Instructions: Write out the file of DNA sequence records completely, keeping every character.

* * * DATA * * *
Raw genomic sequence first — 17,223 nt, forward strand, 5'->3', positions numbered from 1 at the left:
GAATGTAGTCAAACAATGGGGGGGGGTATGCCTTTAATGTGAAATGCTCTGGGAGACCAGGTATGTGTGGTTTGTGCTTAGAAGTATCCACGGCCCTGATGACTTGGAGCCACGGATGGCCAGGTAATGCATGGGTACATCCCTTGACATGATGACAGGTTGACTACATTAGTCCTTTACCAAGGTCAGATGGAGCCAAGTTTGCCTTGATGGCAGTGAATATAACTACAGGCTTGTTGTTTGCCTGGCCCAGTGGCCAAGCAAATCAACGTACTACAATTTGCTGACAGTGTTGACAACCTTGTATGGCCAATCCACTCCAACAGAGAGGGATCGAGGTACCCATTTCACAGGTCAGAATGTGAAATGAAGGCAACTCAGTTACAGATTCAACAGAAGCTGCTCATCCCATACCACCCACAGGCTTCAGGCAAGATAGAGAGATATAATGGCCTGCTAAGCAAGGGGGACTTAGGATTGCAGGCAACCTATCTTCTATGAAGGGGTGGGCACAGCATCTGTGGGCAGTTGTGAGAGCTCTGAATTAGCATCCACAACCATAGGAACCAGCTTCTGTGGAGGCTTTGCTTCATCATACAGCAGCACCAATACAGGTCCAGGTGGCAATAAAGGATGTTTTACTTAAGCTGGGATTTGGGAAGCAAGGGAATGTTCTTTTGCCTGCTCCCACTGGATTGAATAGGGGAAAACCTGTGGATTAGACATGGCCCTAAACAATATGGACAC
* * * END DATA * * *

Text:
Raw genomic sequence first — 17,223 nt, forward strand, 5'->3', positions numbered from 1 at the left:
GAATGTAGTCAAACAATGGGGGGGGGTATGCCTTTAATGTGAAATGCTCTGGGAGACCAGGTATGTGTGGTTTGTGCTTAGAAGTATCCACGGCCCTGATGACTTGGAGCCACGGATGGCCAGGTAATGCATGGGTACATCCCTTGACATGATGACAGGTTGACTACATTAGTCCTTTACCAAGGTCAGATGGAGCCAAGTTTGCCTTGATGGCAGTGAATATAACTACAGGCTTGTTGTTTGCCTGGCCCAGTGGCCAAGCAAATCAACGTACTACAATTTGCTGACAGTGTTGACAACCTTGTATGGCCAATCCACTCCAACAGAGAGGGATCGAGGTACCCATTTCACAGGTCAGAATGTGAAATGAAGGCAACTCAGTTACAGATTCAACAGAAGCTGCTCATCCCATACCACCCACAGGCTTCAGGCAAGATAGAGAGATATAATGGCCTGCTAAGCAAGGGGGACTTAGGATTGCAGGCAACCTATCTTCTATGAAGGGGTGGGCACAGCATCTGTGGGCAGTTGTGAGAGCTCTGAATTAGCATCCACAACCATAGGAACCAGCTTCTGTGGAGGCTTTGCTTCATCATACAGCAGCACCAATACAGGTCCAGGTGGCAATAAAGGATGTTTTACTTAAGCTGGGATTTGGGAAGCAAGGGAATGTTCTTTTGCCTGCTCCCACTGGATTGAATAGGGGAAAACCTGTGGATTAGACATGGCCCTAAACAATATGGACAC